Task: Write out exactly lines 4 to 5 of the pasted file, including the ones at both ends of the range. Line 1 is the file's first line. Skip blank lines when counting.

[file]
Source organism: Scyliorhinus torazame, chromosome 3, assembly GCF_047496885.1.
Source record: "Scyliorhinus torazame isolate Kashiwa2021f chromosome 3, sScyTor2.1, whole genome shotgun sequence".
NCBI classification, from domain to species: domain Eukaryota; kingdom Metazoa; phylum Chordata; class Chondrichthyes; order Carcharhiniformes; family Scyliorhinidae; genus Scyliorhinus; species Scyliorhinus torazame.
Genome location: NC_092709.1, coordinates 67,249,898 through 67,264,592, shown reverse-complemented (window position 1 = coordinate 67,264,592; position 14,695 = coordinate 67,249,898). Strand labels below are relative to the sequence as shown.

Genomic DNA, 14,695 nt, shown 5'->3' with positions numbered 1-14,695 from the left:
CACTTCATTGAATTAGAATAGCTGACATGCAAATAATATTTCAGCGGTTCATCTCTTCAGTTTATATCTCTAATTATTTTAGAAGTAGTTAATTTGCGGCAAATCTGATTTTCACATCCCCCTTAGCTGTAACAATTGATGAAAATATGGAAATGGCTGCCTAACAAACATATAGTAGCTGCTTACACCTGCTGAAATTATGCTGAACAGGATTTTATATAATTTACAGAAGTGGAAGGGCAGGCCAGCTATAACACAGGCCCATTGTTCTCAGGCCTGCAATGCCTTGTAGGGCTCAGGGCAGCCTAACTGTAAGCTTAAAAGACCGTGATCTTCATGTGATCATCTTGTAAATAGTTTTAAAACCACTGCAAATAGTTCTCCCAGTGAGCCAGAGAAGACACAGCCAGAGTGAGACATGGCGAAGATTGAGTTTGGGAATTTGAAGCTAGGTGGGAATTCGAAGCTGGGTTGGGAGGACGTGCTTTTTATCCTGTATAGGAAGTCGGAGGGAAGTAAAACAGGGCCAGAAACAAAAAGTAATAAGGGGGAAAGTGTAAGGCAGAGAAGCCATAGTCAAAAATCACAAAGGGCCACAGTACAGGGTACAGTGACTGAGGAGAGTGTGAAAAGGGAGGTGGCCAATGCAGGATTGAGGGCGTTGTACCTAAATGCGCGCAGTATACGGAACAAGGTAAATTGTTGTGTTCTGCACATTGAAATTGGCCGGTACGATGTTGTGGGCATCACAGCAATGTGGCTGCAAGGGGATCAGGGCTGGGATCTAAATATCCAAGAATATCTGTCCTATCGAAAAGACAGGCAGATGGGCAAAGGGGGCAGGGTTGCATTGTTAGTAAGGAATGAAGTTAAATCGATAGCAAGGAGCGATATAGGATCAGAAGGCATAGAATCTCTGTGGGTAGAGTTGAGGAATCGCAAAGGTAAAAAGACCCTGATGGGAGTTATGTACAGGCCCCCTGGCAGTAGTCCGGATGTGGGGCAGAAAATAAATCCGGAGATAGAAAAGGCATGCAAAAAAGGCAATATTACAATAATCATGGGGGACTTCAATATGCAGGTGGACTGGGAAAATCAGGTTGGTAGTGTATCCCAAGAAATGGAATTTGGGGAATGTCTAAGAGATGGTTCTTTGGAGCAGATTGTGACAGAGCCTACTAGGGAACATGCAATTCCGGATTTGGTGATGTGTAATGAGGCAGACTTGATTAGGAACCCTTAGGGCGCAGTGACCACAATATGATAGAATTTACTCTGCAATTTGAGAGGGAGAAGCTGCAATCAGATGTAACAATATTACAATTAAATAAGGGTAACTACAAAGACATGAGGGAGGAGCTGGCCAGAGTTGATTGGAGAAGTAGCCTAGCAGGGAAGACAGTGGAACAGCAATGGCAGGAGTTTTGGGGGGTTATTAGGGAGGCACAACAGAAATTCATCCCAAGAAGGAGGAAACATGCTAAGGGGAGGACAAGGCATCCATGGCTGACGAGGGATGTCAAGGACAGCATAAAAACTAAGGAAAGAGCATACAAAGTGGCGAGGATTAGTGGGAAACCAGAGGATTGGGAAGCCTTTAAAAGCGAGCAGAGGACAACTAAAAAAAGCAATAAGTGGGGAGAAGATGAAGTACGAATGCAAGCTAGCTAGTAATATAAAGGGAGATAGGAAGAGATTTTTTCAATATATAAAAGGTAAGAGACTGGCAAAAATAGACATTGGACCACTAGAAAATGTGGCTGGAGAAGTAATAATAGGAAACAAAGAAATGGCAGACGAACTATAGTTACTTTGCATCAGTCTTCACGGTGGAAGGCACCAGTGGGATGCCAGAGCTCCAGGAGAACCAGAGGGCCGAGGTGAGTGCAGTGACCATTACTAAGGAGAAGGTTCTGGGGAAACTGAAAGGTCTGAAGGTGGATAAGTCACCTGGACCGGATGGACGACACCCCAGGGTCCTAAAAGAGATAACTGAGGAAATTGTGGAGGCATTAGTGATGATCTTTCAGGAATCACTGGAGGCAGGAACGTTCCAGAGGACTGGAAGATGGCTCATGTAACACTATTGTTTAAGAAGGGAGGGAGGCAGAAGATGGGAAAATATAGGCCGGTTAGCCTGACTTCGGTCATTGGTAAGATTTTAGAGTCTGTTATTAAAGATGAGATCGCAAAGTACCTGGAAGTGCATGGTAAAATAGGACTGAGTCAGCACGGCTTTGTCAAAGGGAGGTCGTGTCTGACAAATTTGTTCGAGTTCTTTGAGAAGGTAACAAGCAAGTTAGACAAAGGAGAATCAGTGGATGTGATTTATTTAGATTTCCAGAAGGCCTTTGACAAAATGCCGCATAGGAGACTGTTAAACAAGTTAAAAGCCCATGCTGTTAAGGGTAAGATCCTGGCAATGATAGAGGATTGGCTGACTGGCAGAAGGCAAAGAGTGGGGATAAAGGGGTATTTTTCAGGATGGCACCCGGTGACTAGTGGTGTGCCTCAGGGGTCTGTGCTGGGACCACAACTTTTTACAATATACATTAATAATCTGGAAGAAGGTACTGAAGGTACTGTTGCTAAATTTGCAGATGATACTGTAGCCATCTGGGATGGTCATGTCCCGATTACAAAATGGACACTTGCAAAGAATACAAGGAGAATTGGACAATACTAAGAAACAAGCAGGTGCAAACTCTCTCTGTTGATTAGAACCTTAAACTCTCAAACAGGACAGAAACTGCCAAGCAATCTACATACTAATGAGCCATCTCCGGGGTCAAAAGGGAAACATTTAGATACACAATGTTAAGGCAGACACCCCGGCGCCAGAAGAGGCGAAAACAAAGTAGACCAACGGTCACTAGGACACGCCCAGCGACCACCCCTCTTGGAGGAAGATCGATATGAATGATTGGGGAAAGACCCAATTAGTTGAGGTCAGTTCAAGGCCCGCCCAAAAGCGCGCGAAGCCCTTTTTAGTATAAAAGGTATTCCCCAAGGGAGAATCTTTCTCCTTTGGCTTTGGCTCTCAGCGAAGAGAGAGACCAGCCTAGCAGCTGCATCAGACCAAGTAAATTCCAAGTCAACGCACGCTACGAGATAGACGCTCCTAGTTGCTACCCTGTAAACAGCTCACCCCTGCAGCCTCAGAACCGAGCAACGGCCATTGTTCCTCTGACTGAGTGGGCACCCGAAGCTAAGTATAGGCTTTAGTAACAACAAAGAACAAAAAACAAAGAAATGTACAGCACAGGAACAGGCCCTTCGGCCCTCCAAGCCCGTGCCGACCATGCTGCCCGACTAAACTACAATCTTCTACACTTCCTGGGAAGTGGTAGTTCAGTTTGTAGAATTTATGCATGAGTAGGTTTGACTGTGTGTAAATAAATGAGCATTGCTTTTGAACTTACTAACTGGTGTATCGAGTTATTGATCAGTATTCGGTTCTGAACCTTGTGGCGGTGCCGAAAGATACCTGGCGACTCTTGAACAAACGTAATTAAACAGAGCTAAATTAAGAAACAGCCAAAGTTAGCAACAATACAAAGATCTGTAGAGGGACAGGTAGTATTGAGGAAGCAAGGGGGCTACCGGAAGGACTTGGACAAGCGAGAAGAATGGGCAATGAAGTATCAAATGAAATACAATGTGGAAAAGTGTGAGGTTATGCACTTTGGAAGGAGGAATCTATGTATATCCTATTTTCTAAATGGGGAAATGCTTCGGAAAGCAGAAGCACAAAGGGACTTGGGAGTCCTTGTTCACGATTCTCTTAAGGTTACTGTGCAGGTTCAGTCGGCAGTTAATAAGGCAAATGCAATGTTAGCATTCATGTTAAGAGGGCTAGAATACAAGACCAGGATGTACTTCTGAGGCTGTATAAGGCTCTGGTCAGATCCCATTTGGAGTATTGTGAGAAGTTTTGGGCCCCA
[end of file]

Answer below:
Genome location: NC_092709.1, coordinates 67,249,898 through 67,264,592, shown reverse-complemented (window position 1 = coordinate 67,264,592; position 14,695 = coordinate 67,249,898). Strand labels below are relative to the sequence as shown.

Genomic DNA, 14,695 nt, shown 5'->3' with positions numbered 1-14,695 from the left: